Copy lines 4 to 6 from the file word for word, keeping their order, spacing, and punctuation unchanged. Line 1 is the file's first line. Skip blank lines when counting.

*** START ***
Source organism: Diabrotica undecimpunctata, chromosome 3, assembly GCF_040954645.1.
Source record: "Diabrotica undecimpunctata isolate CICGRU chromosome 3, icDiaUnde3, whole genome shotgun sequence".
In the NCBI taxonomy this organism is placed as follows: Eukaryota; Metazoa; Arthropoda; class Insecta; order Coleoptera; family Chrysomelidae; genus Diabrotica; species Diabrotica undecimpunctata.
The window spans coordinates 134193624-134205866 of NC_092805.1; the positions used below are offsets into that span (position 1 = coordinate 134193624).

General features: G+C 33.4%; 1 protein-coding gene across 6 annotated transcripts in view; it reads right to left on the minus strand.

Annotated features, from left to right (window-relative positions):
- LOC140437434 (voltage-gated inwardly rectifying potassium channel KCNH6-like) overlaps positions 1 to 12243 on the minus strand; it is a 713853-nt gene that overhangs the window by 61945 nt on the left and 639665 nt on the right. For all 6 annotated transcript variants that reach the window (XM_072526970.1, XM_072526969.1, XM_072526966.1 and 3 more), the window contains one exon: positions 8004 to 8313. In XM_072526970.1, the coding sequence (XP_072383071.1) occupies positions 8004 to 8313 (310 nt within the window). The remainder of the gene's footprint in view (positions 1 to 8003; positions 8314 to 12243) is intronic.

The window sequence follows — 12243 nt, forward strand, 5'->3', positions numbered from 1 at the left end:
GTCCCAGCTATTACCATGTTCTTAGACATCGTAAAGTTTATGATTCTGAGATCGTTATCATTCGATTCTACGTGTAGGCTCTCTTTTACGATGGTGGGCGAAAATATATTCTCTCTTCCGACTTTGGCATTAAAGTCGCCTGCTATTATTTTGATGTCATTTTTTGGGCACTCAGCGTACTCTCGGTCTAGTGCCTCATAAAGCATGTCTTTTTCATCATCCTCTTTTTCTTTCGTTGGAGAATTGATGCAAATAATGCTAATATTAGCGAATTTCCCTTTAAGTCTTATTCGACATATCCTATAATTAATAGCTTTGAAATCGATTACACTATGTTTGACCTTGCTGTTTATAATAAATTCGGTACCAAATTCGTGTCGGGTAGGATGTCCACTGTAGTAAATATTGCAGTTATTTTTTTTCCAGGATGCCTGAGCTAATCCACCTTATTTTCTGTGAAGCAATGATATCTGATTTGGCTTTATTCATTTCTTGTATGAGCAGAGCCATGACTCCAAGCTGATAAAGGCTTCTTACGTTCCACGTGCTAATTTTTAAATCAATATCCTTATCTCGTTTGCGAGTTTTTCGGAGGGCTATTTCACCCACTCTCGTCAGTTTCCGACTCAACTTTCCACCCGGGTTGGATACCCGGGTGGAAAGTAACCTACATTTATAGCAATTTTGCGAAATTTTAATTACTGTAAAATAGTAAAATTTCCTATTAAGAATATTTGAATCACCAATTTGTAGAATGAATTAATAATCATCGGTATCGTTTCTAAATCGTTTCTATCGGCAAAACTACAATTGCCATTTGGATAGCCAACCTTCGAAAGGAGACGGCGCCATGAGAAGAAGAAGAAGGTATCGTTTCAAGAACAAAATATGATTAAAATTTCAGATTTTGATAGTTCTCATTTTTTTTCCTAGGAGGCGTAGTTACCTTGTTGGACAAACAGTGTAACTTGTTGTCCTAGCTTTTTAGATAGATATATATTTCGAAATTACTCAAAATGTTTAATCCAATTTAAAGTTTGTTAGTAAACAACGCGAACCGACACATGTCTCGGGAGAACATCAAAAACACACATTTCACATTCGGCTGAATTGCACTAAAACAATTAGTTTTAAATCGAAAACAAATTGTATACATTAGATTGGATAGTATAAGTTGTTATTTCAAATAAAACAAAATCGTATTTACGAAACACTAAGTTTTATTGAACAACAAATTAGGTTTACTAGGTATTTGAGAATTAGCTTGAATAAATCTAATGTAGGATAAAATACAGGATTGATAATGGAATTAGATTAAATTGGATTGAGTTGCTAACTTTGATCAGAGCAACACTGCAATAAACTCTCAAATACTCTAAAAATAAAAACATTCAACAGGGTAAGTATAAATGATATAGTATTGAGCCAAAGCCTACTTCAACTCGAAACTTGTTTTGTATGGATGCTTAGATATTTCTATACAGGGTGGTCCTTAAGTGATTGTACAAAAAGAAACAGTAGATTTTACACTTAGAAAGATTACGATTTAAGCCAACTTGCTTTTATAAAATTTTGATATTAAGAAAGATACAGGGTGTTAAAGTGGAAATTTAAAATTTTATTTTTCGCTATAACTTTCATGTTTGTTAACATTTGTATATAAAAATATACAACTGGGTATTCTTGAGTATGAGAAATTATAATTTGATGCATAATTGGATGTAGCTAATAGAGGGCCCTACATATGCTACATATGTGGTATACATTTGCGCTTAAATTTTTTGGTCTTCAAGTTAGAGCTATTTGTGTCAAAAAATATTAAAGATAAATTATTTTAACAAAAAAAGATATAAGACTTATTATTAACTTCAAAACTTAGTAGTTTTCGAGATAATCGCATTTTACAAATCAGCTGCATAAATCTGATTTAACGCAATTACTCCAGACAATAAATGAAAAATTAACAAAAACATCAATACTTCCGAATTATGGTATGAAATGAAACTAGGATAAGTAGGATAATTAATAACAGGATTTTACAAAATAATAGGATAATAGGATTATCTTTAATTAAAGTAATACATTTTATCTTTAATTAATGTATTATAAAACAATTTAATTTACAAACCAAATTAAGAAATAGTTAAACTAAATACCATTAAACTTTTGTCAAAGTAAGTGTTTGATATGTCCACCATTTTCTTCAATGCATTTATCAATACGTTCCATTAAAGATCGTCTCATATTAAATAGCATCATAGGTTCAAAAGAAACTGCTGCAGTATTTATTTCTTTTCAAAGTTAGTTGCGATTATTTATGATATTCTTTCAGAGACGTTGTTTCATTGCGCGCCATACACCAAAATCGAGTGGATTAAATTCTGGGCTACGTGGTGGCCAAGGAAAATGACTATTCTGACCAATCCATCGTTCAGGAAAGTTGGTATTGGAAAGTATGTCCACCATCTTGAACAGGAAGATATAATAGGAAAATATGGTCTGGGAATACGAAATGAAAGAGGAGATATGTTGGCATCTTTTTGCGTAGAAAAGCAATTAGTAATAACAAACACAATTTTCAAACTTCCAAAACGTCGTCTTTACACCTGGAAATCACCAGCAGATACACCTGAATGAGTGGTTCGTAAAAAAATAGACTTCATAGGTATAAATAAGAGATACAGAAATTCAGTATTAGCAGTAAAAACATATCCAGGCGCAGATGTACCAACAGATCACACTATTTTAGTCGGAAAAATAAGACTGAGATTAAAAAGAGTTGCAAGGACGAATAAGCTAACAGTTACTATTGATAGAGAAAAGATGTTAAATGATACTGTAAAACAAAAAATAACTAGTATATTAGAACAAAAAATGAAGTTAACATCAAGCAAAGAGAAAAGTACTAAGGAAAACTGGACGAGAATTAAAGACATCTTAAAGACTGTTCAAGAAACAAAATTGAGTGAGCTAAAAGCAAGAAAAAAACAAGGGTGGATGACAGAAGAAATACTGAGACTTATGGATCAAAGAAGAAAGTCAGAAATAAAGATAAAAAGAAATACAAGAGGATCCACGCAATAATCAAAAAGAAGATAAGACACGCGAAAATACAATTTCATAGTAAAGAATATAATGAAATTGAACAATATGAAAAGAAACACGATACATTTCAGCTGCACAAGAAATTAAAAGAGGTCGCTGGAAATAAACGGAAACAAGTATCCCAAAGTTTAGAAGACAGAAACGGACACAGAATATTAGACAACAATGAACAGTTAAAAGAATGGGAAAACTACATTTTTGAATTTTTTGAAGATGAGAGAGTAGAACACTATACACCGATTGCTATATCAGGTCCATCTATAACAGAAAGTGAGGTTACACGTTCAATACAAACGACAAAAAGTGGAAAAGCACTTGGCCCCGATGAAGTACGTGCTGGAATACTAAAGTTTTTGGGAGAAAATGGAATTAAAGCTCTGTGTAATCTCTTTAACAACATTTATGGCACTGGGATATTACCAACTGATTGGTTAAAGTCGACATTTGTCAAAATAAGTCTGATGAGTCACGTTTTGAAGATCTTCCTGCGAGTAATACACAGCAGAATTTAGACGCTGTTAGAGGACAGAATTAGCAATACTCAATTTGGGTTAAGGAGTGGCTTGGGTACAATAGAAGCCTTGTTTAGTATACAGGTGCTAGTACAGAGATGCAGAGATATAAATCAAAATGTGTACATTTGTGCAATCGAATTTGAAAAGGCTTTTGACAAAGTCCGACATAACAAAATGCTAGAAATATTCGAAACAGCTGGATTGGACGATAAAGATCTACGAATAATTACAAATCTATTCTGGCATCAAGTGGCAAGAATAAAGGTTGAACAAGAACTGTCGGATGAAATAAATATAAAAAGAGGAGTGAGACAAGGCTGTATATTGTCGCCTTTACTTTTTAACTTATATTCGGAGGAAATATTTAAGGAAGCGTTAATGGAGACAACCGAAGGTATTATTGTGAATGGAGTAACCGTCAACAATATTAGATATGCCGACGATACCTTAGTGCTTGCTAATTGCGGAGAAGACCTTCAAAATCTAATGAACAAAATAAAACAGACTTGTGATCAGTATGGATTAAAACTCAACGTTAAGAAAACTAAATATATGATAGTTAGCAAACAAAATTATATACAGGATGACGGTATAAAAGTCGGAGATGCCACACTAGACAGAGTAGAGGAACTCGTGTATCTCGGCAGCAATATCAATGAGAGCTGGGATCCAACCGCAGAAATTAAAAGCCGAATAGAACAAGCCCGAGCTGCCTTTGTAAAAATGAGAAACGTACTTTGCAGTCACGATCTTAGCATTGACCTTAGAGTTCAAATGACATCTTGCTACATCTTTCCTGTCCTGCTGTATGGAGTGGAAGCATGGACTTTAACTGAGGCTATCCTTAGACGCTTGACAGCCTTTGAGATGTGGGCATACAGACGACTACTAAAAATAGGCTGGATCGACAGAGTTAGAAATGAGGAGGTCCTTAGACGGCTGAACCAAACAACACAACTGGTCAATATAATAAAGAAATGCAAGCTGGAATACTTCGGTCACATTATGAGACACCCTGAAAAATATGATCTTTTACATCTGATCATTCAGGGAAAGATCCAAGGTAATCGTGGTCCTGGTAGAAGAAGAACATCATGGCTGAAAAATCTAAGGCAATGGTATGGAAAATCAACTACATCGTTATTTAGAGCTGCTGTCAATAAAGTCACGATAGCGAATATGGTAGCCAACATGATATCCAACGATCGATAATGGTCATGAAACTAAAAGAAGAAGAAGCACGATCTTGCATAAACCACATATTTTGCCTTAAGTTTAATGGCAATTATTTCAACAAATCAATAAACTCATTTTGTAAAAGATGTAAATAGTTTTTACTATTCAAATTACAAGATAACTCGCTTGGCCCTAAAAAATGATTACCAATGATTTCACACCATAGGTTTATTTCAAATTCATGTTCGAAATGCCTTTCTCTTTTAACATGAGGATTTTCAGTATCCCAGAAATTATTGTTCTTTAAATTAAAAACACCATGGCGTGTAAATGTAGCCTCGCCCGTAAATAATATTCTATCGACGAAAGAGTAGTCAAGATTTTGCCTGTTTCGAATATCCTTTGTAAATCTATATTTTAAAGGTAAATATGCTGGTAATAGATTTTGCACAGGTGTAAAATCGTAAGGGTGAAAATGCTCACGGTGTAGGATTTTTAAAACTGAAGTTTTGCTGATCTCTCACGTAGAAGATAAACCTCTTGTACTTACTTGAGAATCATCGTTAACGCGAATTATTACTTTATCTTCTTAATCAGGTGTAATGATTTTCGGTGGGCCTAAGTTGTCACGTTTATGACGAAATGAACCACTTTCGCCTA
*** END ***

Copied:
The window spans coordinates 134193624-134205866 of NC_092805.1; the positions used below are offsets into that span (position 1 = coordinate 134193624).

General features: G+C 33.4%; 1 protein-coding gene across 6 annotated transcripts in view; it reads right to left on the minus strand.

Annotated features, from left to right (window-relative positions):